Cells must constantly monitor the integrity of their macromolecular constituents. Proteins are the most versatile class of macromolecules but are sensitive to structural alterations. Misfolded or otherwise aberrant protein structures lead to dysfunction and finally aggregation. Their presence is linked to aging and a plethora of severe human diseases. Thus, misfolded proteins have to be rapidly eliminated. Secretory proteins constitute more than one-third of the eukaryotic proteome. They are imported into the endoplasmic reticulum (ER), where they are folded and modified. A highly elaborated machinery controls their folding, recognizes aberrant folding states, and retrotranslocates permanently misfolded proteins from the ER back to the cytosol. In the cytosol, they are degraded by the highly selective ubiquitin-proteasome system. This process of protein quality control followed by proteasomal elimination of the misfolded protein is termed ER-associated degradation (ERAD), and it depends on an intricate interplay between the ER and the cytosol.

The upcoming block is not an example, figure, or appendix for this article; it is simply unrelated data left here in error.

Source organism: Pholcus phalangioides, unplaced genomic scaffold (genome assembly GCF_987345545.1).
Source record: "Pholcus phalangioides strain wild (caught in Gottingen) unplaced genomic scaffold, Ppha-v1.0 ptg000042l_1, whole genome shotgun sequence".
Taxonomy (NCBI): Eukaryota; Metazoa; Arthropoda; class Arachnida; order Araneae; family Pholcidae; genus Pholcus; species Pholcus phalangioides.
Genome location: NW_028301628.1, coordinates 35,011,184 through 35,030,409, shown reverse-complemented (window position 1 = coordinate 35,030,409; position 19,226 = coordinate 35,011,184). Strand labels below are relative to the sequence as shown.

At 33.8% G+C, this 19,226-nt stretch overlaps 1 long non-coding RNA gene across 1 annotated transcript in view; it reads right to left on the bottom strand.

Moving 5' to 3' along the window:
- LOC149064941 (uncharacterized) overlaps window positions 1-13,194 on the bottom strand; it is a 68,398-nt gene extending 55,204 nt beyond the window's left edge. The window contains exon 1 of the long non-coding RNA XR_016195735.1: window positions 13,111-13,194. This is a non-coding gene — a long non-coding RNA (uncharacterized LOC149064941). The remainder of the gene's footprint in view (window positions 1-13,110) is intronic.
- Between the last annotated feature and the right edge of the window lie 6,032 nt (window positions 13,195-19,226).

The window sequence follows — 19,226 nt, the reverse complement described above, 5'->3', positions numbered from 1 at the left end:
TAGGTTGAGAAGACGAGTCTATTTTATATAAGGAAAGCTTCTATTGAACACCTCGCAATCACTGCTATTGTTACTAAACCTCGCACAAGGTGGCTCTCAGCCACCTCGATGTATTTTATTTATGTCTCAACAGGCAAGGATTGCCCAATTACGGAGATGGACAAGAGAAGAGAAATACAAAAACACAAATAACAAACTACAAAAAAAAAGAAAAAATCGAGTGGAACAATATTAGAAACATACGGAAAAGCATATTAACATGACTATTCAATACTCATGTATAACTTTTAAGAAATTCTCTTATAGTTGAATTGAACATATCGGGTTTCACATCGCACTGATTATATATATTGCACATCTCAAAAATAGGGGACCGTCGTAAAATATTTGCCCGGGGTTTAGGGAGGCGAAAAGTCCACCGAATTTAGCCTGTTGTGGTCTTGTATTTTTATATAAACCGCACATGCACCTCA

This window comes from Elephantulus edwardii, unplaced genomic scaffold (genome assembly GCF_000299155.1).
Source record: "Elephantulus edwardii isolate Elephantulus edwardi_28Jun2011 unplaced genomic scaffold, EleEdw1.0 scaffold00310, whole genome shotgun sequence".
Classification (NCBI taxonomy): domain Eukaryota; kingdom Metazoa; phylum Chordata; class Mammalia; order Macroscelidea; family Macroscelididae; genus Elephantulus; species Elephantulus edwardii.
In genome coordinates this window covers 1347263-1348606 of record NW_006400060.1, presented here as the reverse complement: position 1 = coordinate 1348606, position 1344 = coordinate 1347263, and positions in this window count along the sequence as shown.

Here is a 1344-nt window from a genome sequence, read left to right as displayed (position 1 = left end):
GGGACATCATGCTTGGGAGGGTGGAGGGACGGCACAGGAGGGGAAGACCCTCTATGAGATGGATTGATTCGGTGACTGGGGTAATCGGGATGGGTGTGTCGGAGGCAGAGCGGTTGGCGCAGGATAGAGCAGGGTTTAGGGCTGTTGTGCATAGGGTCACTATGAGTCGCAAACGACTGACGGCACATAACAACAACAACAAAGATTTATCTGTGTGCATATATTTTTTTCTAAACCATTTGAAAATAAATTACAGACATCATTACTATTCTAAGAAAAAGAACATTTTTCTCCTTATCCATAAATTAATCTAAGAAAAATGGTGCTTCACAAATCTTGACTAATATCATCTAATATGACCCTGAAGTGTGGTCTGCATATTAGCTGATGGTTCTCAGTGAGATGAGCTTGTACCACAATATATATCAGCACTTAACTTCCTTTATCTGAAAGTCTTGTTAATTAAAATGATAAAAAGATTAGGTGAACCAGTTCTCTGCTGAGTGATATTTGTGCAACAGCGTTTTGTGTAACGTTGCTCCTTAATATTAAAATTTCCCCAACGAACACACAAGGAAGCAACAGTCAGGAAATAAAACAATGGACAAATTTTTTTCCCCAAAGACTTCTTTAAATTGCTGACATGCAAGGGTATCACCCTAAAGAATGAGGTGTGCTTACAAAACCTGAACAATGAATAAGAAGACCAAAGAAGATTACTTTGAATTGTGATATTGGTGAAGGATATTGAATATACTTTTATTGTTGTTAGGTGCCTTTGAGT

Keywords: Cdc48; ERAD; chaperones; endoplasmic reticulum–associated degradation; protein quality control; protein retrotranslocation; ubiquitin–proteasome system.